As a way to refuel regularly, I will have lunch on my own. Making sure to either pack a book, the latest issue of a magazine or catching up on the daily newspaper, I take a deep breath and slowly feel myself become re-energize for the second half of classes that will be walking through my door. However, balance is key. So I will have lunch with colleagues maybe once or twice a week to stay caught up and touch bases on their lives and the goings-on within the school, but once I communicate why I enjoy my lunches alone a majority of the time, most of them are quite understanding and respectful.

2. Establish One or Two Close Relationships

Introverts aren’t tremendous fans of small talk and rather prefer productive conversation and activities. That being said they also don’t tend to share personal information with just anybody to keep the conversation going. Silence is okay for us introverts and trust is paramount. So while you may know everyone’s name at work and are sincerely friendly as you cross paths throughout your day, fostering a few close, trusted relationships will make your workplace feel more welcoming and give you (as well as your colleague/friend) a trusted place to just talk without judgment or worry about your job. After all, sometimes we do just need to vent as not every day runs smoothly.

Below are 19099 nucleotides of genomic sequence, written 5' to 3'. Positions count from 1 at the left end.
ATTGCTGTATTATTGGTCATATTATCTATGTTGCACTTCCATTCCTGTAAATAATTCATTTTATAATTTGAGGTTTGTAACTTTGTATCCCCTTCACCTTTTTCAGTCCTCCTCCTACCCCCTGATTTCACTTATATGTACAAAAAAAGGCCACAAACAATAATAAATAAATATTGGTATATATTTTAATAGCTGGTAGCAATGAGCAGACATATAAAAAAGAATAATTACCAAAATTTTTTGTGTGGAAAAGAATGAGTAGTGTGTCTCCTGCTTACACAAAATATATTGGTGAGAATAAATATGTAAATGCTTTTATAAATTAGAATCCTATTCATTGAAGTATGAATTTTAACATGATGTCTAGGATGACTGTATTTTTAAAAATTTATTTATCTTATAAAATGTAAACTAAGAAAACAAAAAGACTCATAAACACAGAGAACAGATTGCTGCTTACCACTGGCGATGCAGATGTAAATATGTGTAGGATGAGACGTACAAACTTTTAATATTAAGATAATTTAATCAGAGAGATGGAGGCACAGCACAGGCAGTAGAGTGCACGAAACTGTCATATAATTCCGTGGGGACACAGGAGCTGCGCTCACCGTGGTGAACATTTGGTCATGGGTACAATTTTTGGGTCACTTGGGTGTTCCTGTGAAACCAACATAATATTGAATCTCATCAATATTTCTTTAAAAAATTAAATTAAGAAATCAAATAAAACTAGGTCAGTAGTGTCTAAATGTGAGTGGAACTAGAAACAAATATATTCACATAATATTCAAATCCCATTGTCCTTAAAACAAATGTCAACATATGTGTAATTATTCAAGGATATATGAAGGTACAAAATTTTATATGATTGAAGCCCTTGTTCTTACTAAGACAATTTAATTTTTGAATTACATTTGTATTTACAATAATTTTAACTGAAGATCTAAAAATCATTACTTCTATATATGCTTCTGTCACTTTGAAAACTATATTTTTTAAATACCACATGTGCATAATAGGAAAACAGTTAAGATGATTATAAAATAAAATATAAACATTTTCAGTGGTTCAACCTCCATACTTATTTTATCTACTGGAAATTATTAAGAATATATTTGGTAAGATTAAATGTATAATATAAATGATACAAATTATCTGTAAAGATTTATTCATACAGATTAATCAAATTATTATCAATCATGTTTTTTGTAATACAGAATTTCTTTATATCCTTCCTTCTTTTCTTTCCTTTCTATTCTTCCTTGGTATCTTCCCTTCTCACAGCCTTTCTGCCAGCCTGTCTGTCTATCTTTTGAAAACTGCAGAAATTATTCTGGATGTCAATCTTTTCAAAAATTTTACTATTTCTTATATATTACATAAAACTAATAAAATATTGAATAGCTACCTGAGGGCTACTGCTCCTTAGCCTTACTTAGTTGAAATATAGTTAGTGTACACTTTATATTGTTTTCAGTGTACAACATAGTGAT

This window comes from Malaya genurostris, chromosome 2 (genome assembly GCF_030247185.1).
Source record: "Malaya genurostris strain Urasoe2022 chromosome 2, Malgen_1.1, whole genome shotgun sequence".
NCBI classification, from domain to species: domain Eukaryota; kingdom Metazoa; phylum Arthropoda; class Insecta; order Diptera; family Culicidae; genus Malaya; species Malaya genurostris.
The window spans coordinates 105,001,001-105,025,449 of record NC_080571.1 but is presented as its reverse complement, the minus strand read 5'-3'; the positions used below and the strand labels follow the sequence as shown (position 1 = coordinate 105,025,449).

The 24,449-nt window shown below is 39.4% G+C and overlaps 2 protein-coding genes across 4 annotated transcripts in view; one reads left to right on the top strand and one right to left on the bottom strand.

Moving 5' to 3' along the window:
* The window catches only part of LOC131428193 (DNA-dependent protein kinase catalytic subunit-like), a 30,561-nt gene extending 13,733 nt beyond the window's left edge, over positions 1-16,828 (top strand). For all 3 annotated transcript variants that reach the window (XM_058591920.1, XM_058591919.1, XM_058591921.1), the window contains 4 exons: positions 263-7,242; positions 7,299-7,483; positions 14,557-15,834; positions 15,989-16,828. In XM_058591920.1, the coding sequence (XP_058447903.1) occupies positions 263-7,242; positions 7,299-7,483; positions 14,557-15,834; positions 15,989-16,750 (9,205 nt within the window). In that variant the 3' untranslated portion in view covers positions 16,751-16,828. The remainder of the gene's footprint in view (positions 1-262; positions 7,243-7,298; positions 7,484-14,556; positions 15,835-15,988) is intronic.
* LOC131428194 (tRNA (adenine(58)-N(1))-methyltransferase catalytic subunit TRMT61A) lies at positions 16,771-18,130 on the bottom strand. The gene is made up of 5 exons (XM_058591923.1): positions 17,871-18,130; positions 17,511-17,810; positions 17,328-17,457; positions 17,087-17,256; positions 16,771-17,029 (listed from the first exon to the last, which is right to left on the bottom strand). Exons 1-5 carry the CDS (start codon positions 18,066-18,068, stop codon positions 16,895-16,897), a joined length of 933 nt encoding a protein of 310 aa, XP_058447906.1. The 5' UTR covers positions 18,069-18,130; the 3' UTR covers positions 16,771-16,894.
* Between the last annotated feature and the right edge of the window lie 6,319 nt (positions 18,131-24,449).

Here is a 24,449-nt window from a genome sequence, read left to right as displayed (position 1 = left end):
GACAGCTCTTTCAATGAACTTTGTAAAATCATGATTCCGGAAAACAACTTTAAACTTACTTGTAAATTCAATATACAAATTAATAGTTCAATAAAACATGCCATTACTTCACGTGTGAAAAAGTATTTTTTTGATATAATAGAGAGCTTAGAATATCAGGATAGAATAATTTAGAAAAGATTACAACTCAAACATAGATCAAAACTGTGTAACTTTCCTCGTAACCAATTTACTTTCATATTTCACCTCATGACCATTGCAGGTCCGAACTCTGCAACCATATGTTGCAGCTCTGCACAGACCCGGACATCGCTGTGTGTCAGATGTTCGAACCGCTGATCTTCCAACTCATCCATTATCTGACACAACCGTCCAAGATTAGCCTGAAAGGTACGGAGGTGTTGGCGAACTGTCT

3. Practice Clear Communication

As I mentioned in #1 briefly, the key to working in an environment that is understanding of why you need more time to yourself is communicating clearly to your colleagues. Now by no means do you have to get on a megaphone and announce to the entire staff or department, but perhaps to your two close colleagues and then the word will slowly work its way around. Depending upon your relationships with your boss or administrator, you may feel comfortable letting them know, but it shouldn’t be something you proclaim in the interview or make a point of sharing as it may appear as an excuse (which it is not). The key is to reveal the strengths that being an introvert yields to the work environment. See #4 as an example.

4. Offer to Contribute Independently

Group work is often touted as the best way to collaborate, when in reality, studies have proven this incorrect time and time and again. Dependent upon the personalities and work that needs to be completed, the best work will be produced when the strengths of the individuals in the group are allowed to shine. Introverts tend to be most productive when they work on their own as they are comfortable working by themselves and find energy from letting their minds wander. This energizes them, and the results can be impressive.